May and her team found that patients who took their statins as prescribed at least 80 percent of the time reduced their risk of having a heart attack or stroke by nearly 50 percent.
“People do worse when they don’t take their medication,” she said. “The more patients adhered to their statin regimen, the better that they did. So, if you want to increase your chances of not having another cardiovascular event, then taking the medicine is really important and can help.”
The study also found that while 25 percent of people never filled their statin prescription in the first place, a similar number of people didn’t bother to fill their second one.
“We really don’t know why people weren’t taking them, mainly because we had no contact with the patients, we didn’t talk to them,” May said. “But we don’t think cost was really an issue because they all had health insurance and statins are pretty inexpensive — I think it’s 5 or 10 dollars for a three-month supply.”
No drug comes without potential side effects, but the most frequent one experienced with statins is reasonably minor compared to the risk of death from cardiovascular disease.
“Myopathy, which is muscle weakness, is the most frequently reported complaint, and severe myopathy (rhabdomyolysis) only occurs in about 1 in 10,000 patients,” Dr. Victoria Shin, a cardiologist with Torrance Memorial Medical Center in California, told Healthline.
In the American Heart Association’s (AHA) first scientific specifically reviewing health issues associated with statin use, the AHA states that, in double-blind randomized controlled trials “there is little, if any difference (at most 1 percent) in the incidence of muscle symptoms between the statin and placebo.”
However, a recent has found that statins can increase the risk of developing diabetes.
Researchers found statin use was associated with a 9 to 13 percent increased risk of new-onset diabetes.
They concluded that statin users, particularly people who have prediabetes or are at high risk, should be monitored carefully while using these drugs.
“Moderate-intensity and high-intensity statins increase relative risk for diagnosed diabetes by about 10 and 20 percent, respectively. This will affect roughly 1 in 100 statin users during five years of statin use. Whether this effect is reversible is still unclear,” said Shin.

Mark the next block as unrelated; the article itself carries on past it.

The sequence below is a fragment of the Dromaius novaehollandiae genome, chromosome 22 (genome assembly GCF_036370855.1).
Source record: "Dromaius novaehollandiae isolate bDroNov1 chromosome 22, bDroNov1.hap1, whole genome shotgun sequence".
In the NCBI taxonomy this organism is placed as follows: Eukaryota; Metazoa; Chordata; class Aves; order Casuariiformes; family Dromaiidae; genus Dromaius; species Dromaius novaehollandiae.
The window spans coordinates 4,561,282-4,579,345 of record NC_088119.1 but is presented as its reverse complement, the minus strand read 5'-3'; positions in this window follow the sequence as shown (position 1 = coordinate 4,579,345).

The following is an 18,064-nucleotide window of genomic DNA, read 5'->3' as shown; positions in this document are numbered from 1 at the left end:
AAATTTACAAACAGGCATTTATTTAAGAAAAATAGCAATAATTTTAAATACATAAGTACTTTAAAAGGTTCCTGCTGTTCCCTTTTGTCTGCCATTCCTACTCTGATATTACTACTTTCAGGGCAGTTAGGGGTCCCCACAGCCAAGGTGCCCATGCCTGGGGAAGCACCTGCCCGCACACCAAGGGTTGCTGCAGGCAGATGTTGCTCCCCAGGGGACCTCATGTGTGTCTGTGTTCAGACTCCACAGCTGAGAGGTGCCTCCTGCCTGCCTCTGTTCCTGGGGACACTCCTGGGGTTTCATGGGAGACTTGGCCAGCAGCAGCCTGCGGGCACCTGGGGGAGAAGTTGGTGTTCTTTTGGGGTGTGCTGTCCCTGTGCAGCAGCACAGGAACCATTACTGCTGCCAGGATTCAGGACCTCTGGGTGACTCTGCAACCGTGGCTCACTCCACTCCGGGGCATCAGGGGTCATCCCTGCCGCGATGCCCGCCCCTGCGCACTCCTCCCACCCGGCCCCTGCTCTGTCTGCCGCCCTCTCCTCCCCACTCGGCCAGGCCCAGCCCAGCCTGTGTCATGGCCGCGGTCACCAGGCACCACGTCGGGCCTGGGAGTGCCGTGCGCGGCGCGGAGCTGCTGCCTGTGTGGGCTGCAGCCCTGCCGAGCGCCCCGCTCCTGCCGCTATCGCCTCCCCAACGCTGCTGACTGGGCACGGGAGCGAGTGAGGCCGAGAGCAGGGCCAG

Statins are the “gold standard” for treating high cholesterol.
They’re a powerful class of medication proven to save the lives of people living with or having a high risk of heart attack or stroke.
May emphasized that statin drugs are the only cholesterol-lowering drugs that have been shown to significantly and reliably reduce the risk of heart attacks, strokes, and death in high-risk patients.
In a 2016 article, researchers put statin side effects into perspective.
The authors wrote: “[E]xaggerated claims about side-effect rates with statin therapy may be responsible for its underuse among individuals at increased risk of cardiovascular events. For, whereas the rare cases of myopathy [muscle pain] and any muscle-related symptoms that are attributed to statin therapy generally resolve rapidly when treatment is stopped, the heart attacks or strokes that may occur if statin therapy is stopped unnecessarily can be devastating.”
“Statins are very safe in the majority of patients,” Shin emphasized. “And the benefits outweigh the risks in patients with known cardiovascular disease as well as those with high cholesterol as primary prevention of cardiovascular disease.”
A recent study finds that only 6 percent of people prescribed statins are taking them.
Researchers have no idea why.
Statins do come with side effects, the most frequent being muscle weakness, although it affects a very small percent of people taking them.
However, a recent study did find a moderately increased risk of developing diabetes.
Experts say the benefits of statins far outweigh any risks. Currently, statins are the only medication proven to save the lives of people living with or having a high risk of heart attack or stroke.